• 10. Wormhole Routing <ul><li>Based on cut-through concept </li></ul><ul><ul><li>Relatively independent of path length </li></ul></ul><ul><li>Overcome: </li></ul><ul><ul><li>Store-and-forward and Virtual cut-through ’s buffer size problem </li></ul></ul><ul><ul><li>Circuit switching ’s channel reservation and release problem </li></ul></ul><ul><li>Two positive effect: </li></ul><ul><ul><li>The absence of network contention makes the network latency relatively insensitive to path length </li></ul></ul><ul><ul><li>Large packet buffers at each intermediate node are obviated </li></ul></ul>
    • 11. Wormhole Routing <ul><li>Advantages: </li></ul><ul><li>reduced buffering </li></ul><ul><li>Low latency </li></ul>Wormhole Packet: Flit Flit Flit Flit (routing info) Flit Flit
    • 12. Characteristics of Routing Algorithms <ul><li>A good routing algorithm: </li></ul><ul><ul><li>Reduce the network latency </li></ul></ul><ul><ul><li>Easily implemented in hardware </li></ul></ul><ul><ul><li>High network throughput </li></ul></ul>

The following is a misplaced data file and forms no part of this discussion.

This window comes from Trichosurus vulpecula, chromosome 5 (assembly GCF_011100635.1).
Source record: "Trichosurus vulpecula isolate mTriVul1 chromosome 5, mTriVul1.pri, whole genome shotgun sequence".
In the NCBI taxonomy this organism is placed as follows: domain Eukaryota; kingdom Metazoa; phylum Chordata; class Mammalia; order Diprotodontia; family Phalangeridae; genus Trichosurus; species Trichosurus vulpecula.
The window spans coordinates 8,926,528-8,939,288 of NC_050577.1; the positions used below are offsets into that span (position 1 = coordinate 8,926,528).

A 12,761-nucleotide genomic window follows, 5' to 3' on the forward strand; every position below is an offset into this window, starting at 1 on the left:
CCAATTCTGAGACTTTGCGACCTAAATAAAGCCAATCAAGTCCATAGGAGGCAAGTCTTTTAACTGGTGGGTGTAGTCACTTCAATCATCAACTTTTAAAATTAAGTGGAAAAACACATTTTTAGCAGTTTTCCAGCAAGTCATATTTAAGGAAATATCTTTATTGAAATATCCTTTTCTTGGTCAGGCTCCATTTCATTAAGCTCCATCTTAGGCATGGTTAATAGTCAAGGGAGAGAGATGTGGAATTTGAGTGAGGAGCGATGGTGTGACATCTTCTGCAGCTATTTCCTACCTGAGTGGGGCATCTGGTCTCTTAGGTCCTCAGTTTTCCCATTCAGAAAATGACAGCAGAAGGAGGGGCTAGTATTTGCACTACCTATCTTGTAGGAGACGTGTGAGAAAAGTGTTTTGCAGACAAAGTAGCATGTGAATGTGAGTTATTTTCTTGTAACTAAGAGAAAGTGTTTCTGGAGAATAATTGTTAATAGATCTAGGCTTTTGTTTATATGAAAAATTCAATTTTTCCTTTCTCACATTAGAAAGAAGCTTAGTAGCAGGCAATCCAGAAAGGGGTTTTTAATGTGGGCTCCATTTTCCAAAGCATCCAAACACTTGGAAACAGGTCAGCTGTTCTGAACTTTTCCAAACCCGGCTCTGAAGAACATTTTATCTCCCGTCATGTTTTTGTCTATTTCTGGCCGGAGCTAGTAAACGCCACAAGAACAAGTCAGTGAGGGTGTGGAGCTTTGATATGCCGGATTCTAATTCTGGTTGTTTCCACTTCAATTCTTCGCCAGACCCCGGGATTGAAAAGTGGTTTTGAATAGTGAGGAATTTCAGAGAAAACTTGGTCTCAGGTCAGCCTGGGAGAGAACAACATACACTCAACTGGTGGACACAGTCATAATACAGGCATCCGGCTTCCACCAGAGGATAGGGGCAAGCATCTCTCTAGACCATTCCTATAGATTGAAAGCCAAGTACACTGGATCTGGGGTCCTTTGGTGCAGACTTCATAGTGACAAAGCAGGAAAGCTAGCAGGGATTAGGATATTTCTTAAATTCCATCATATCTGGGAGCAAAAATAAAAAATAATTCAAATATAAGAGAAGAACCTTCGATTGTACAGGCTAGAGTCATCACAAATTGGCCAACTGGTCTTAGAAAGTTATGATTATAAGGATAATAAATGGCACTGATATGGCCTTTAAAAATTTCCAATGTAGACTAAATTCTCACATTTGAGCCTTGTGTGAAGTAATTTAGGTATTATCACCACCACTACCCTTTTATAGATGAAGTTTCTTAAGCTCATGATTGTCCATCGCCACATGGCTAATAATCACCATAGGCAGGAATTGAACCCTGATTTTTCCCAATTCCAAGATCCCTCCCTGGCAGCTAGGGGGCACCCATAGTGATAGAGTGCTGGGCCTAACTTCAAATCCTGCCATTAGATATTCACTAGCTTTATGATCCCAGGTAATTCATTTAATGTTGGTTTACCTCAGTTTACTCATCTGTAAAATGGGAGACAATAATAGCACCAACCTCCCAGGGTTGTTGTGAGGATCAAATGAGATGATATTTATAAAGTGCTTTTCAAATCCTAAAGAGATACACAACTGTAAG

• 13. Deadlock <ul><li>Packets are allowed to hold a resource (channel) while waiting for another resource </li></ul><ul><li>Deadlock free routing algorithm </li></ul>
    • 14. Deadlocks in Wormhole Switching <ul><li>Header Flit contains all the routing information that is required to move data flits across the network. If the header flit cannot move any further then there will a congestion which causes a chained block in the network which leads to Deadlocks. </li></ul>
    • 15. The Turn Model <ul><li>Basis: </li></ul><ul><ul><li>Analyze directions in which packets can turn in the network </li></ul></ul><ul><ul><li>Determine the cycles that such turns can form </li></ul></ul><ul><ul><li>Prohibit just enough turns to break all cycle </li></ul></ul><ul><li>Resulting routing algorithms are: </li></ul><ul><ul><li>Deadlock and livelock free </li></ul></ul><ul><ul><li>Minimal/Non-minimal </li></ul></ul><ul><ul><li>Highly Adaptive. </li></ul></ul>
    • 16. The Turn model (contd..) <ul><li>Deadlock free </li></ul><ul><li>Livelock free </li></ul><ul><li>livelock occurs when the routing of a packet never lead </li></ul><ul><li>it to its destination. </li></ul><ul><li>Adaptive </li></ul><ul><li>from A to B determines the path based on the Network load. </li></ul><ul><li>Minimal </li></ul><ul><li>restricts packets to shortest paths. </li></ul><ul><li>Non-minimal </li></ul><ul><li>Although minimal routing may initially sound more promising, non-minimal routing provides more choices. </li></ul>